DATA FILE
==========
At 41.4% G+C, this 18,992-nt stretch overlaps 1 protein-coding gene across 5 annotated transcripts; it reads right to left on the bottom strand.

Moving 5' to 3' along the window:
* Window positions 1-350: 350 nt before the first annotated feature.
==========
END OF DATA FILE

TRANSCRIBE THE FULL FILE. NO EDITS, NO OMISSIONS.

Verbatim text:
At 41.4% G+C, this 18,992-nt stretch overlaps 1 protein-coding gene across 5 annotated transcripts; it reads right to left on the bottom strand.

Moving 5' to 3' along the window:
* Window positions 1-350: 350 nt before the first annotated feature.